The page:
Hope this feedback is helpful.
Group members do not pay for Base Camp. I pay the 150.00 per month and all of my team has access to it. One person opens the account and is responsible for the payment but there is only one charge.
Although it was last November or December when I inquired about it, that's not how the pricing/licensing was explained to me. I just visited the website, though, and $149/month would appear to provide unlimited access to all -- so thank you for the info, DDiva!
I run my business successfully out of my home and the benefits to me are:
1. Low overhead - when I am out of the office I am on site with clients so no need for expensive office space
2. No communiting cost - unless you count the energy of walking down a flight of stairs and a short hallway to my home office.
3. More time with my family, almost forces me to structure my day so that I have time to spend with the family
Batchblue, Read Thursday Wall Street Journal, Personal Journal Section:
Good News For Professionals Who Want to Work at Home.
This article could help your presentation (if it not too late)
Thanks so much for the feedback, this is a great forum! We gave the presentation last week, if you're interested you can check out the slides here :)
To work effectively virtually you need to have the right electronic environment - the right collaboration tools. The choice is to select each tool independent of each other or select one integrated platform so you all can work together seamlessly. If you add up the costs to try to accomplish this independtly you will spend an enormous amount of time and money trying to put the pieces together. As your business grows technology will be a constant pain point.
Some components to think about (not in any particular order):
1. fast Internet access (DSL/Cable)
2. a well set up computer with an image backup in case of corruption or virus. (e.g., Acronis Image software)
3. e-mail (gmail, outlook, notes, etc.)
4. personal productivity tools (spreadsheet, word processor, presentation software - Office)
5. accounting software (quickbooks pro)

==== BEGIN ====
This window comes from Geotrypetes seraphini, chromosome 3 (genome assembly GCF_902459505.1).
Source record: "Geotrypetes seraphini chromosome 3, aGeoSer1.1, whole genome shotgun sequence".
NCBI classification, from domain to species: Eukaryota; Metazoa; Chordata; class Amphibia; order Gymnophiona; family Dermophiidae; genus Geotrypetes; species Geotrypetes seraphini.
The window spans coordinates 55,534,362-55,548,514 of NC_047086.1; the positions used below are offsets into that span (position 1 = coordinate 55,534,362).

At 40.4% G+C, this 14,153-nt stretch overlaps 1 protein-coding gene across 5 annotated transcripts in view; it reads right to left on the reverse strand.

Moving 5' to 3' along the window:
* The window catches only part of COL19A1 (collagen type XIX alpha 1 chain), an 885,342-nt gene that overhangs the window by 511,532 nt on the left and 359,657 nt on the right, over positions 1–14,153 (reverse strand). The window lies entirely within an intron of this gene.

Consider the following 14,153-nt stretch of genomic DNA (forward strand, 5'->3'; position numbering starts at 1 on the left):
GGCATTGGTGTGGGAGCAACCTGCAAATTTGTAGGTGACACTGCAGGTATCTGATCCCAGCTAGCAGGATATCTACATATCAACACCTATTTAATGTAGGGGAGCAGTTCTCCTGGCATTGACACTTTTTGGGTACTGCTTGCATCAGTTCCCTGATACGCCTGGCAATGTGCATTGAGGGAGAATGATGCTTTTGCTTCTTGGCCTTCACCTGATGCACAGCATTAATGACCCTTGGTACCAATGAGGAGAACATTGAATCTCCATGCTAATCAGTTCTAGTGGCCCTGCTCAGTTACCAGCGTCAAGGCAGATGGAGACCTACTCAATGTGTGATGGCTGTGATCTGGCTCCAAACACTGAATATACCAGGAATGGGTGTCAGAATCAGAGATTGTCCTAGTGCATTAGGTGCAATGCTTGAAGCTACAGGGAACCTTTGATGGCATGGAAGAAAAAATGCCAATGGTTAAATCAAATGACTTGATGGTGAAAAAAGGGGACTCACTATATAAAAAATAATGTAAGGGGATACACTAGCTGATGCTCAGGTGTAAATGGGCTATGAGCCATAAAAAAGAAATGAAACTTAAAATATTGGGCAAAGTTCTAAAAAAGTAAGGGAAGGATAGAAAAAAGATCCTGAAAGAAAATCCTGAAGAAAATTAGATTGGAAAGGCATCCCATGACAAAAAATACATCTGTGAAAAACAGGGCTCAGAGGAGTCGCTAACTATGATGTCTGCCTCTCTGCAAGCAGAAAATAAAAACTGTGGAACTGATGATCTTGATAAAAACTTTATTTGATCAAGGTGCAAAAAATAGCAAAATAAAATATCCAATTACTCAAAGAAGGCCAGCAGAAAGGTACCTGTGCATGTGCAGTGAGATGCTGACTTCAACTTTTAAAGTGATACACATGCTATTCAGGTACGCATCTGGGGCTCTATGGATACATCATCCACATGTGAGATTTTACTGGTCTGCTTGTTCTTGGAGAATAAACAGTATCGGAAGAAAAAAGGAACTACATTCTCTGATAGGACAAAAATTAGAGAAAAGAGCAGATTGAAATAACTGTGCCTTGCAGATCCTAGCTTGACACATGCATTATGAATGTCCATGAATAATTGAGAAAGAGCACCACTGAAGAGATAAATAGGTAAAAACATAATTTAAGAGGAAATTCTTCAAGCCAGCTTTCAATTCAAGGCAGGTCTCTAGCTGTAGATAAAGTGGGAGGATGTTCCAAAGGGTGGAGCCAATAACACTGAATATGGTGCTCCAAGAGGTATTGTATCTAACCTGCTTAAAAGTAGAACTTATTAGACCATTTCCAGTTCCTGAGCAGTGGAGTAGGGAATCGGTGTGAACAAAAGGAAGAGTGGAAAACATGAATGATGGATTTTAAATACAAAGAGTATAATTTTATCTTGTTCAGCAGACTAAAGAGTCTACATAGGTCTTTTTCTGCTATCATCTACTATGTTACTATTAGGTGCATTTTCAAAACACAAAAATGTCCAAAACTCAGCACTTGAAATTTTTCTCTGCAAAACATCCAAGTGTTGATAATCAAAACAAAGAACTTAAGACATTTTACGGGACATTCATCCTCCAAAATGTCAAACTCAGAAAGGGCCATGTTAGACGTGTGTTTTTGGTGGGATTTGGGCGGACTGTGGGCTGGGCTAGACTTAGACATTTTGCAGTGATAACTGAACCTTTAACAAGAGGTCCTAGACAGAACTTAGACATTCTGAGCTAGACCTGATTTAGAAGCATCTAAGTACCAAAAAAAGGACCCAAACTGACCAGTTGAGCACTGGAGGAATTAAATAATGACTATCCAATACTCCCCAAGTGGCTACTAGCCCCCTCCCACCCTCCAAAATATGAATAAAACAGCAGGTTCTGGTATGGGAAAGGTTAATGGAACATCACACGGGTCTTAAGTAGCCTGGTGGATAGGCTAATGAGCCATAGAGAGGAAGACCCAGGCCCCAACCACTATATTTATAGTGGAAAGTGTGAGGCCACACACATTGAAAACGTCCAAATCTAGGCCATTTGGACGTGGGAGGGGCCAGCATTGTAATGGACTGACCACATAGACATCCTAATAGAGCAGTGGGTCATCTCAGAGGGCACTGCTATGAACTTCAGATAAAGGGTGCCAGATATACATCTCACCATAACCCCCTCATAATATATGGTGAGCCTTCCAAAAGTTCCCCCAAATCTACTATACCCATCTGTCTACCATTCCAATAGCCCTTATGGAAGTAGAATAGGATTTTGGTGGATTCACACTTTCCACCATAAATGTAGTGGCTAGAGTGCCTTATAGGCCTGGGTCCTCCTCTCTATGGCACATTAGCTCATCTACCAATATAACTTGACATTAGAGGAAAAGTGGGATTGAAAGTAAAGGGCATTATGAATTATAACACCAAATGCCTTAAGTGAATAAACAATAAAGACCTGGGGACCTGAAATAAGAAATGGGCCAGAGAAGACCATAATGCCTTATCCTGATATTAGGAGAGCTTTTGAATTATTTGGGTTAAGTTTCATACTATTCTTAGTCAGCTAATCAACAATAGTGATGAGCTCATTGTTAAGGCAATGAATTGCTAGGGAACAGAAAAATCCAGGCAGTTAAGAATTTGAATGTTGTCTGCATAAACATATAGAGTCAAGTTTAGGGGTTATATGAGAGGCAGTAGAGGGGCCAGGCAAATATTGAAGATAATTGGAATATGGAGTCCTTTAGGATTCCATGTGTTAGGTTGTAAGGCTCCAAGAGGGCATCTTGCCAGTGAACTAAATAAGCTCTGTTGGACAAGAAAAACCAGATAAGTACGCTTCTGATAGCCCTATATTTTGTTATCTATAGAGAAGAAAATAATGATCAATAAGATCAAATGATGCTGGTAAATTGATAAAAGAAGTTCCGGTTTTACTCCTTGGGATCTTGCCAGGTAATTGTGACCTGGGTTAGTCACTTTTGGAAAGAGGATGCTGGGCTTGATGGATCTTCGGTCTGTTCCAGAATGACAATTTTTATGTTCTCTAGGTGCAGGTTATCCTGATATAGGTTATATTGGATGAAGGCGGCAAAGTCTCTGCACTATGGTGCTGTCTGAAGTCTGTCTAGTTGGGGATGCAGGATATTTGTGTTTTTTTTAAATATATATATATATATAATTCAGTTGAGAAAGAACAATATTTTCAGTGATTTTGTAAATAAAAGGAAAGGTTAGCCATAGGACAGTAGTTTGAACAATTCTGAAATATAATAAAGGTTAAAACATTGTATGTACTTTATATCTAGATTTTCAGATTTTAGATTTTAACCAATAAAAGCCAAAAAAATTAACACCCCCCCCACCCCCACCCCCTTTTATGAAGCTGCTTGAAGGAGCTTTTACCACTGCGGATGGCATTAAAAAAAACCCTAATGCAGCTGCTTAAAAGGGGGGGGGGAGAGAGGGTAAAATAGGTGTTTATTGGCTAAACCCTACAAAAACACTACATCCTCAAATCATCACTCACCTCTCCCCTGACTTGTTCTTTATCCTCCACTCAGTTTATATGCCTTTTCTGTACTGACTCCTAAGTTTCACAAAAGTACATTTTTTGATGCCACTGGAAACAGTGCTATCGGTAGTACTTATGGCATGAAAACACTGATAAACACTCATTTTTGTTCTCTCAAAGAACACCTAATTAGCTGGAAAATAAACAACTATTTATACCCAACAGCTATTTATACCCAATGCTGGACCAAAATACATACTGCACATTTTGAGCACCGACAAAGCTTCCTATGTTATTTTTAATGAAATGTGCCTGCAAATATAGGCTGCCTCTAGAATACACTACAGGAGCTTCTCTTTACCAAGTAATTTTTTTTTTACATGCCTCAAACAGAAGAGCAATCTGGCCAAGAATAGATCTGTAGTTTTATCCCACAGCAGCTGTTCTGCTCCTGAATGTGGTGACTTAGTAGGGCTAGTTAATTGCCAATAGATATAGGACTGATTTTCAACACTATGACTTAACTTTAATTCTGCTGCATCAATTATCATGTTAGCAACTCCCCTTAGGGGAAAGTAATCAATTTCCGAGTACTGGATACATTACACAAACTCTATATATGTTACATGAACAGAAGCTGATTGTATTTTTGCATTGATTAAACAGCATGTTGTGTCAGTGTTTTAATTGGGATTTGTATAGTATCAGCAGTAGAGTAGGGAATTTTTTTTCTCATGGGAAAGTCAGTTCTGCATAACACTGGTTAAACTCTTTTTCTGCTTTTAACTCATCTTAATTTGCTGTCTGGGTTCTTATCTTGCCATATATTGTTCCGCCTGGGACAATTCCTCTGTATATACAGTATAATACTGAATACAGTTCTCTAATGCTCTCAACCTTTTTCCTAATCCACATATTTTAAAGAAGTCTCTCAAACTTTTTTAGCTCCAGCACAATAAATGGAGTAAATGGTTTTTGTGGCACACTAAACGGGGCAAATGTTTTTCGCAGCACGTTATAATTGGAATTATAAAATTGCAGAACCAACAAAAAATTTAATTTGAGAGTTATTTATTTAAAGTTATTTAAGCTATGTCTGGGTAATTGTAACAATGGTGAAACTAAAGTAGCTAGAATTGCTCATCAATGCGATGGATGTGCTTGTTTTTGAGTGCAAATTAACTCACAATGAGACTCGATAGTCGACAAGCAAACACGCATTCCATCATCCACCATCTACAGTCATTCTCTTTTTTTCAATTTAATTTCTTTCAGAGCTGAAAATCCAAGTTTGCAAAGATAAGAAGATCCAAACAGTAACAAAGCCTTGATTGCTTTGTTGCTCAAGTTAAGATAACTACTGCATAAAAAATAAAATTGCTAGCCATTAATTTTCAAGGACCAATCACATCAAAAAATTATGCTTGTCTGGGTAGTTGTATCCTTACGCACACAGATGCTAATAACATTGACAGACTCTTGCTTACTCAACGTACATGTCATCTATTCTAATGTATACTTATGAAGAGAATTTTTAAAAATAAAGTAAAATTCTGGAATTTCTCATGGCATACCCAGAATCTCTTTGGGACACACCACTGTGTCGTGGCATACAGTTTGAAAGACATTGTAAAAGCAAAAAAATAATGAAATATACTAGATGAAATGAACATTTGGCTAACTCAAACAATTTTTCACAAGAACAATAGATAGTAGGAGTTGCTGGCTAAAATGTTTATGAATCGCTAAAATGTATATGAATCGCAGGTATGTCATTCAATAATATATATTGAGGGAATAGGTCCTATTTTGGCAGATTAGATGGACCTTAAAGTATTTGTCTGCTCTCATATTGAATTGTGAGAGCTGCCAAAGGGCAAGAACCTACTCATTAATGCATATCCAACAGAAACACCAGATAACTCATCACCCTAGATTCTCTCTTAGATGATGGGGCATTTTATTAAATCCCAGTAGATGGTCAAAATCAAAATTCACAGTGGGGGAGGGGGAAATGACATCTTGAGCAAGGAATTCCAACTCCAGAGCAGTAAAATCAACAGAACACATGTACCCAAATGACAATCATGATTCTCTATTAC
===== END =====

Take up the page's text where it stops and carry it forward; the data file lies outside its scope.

6. backup software (burn to dvd, backup exec, etc.)
7. customer relationship management (contact management, ACT, etc.)
8. time managment software
9. shared calendar
10. expense reporting
11. project management software
12. instant messaging (AIM, msn messenger, sametime, etc.)
13. web conferencing (gotomeeting, sametime, etc.)
14. antivirus, anti-everything software (symantec, mcafe, etc.)
15. website hosting and development and email routing (ISP)
16. website content management, integration with internal operations and backup
17. email anti-spam (e.g. postini)
18. discussion/collaboration software (forums, lotus notes)
19. laptop encryption software (vista ultimate, lotus notes)
20. document management/sharing (sharepoint, lotus notes)
In 1993, we converted all operations to using Lotus Notes as a base. We built on that foundation an entire suite of collaboration solutions: crm, project management, time management, etc. etc. etc. We even backup quickbooks pro to a Notes database. The advantage over all other technologies? Replication. All of our information replicates to multiple servers and clients in multiple locations. That's automatic backup and the ability to share anything/everything. Oh, our website is built 100% on Notes. Check it out http://www.sga.com/
When a hard disk dies it's not a big deal. We replace the unit, install Lotus Notes and replicate the databases from any server and back up and running. Virtually no information lost.
Now for the good stuff. You can replicate locally and work locally. This means we were productive back in the mid-90's even though we had to use the old dial-up technology. We can work on airplanes then replicate when you arrive at the hotel.
There's more - design of the databases replicates transparently. This means you don't need to install updates to any application. New field for the CRM? Sure...done and replicates to everyone, whether two employees or thousands.